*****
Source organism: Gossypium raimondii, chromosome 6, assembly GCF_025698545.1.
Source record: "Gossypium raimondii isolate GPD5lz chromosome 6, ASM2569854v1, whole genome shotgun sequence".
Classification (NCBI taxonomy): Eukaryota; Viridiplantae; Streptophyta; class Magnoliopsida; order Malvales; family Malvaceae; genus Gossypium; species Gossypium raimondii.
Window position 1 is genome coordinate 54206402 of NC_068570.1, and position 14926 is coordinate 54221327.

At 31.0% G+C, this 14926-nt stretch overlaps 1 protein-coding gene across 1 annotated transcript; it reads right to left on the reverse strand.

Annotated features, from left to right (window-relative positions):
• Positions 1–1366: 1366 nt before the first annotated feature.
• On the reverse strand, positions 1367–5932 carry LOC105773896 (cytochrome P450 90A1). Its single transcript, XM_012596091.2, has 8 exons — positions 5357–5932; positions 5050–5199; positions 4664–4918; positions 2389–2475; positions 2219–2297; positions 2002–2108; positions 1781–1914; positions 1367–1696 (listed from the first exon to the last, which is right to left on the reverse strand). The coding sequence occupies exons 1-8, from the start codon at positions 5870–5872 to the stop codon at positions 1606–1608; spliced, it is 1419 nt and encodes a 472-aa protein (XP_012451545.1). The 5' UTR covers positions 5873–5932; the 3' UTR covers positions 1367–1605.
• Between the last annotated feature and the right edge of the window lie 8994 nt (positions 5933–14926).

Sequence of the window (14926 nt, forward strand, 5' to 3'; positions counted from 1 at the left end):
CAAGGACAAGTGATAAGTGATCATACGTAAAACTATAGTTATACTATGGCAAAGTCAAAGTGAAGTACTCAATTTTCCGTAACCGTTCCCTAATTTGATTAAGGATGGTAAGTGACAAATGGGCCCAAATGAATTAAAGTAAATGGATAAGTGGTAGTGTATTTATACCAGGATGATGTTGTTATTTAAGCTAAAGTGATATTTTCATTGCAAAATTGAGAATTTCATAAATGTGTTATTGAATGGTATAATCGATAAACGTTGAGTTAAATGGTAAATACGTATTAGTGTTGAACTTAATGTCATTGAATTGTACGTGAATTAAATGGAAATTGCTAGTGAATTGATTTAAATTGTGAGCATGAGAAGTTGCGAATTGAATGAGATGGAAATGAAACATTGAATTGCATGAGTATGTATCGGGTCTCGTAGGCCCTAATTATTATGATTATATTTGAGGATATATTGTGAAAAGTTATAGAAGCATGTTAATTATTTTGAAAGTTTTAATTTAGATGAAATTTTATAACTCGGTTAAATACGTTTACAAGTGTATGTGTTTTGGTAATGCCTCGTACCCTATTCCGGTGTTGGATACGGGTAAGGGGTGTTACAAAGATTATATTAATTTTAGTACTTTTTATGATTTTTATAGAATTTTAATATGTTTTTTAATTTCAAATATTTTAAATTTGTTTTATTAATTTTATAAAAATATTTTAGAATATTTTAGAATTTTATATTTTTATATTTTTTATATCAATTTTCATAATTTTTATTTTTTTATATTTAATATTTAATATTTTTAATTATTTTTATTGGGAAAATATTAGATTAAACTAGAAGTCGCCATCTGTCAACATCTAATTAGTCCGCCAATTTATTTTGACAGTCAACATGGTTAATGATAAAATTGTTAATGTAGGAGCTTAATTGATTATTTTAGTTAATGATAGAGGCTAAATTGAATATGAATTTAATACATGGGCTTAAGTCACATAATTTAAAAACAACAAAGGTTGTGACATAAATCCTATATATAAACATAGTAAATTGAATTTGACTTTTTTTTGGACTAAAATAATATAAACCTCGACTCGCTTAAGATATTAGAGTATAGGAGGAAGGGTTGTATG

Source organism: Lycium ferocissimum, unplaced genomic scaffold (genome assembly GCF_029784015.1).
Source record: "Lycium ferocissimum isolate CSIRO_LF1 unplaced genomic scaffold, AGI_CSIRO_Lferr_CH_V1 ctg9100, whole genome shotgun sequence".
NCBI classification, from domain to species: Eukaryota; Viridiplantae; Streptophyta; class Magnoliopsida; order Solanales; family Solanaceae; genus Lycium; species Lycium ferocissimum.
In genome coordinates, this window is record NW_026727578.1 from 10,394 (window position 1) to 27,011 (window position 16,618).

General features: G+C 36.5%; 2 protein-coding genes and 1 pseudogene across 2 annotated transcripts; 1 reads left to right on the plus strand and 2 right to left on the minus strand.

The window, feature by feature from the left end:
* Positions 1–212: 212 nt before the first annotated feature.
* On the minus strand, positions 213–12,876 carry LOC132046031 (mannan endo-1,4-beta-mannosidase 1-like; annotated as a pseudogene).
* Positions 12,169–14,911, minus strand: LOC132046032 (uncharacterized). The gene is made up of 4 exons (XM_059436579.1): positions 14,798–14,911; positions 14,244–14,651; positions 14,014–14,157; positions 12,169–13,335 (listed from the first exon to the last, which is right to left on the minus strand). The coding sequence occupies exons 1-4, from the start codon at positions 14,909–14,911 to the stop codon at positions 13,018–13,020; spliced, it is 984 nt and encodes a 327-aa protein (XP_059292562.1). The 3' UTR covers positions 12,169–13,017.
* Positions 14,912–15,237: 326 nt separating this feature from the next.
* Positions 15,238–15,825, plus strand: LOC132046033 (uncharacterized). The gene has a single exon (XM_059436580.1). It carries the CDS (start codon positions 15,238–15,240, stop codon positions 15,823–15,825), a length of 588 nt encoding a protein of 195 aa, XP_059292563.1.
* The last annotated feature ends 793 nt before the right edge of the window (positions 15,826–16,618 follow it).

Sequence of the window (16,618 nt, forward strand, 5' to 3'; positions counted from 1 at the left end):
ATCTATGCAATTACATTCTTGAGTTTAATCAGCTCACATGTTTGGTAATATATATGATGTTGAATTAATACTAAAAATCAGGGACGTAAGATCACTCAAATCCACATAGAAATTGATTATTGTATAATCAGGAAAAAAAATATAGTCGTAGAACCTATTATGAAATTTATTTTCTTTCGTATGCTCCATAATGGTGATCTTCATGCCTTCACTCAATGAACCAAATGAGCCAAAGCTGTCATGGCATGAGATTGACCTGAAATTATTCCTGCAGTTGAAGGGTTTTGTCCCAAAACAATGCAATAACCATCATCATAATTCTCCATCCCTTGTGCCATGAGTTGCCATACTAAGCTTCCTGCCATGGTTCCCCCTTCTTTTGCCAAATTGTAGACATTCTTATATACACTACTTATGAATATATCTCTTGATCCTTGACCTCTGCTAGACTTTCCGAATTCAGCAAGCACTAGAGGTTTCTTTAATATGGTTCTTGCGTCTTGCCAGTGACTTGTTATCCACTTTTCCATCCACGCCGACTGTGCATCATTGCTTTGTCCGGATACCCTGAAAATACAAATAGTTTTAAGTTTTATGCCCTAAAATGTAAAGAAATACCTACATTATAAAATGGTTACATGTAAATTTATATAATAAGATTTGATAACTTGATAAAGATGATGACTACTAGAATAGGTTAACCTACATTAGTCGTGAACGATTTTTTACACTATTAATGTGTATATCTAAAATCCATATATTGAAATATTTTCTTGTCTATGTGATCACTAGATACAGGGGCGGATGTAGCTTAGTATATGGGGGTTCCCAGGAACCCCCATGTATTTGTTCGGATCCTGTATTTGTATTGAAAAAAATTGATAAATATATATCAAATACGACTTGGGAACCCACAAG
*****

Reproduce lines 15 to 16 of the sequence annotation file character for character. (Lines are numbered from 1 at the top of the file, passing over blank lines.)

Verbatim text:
In genome coordinates, this window is record NW_026727578.1 from 10,394 (window position 1) to 27,011 (window position 16,618).

General features: G+C 36.5%; 2 protein-coding genes and 1 pseudogene across 2 annotated transcripts; 1 reads left to right on the plus strand and 2 right to left on the minus strand.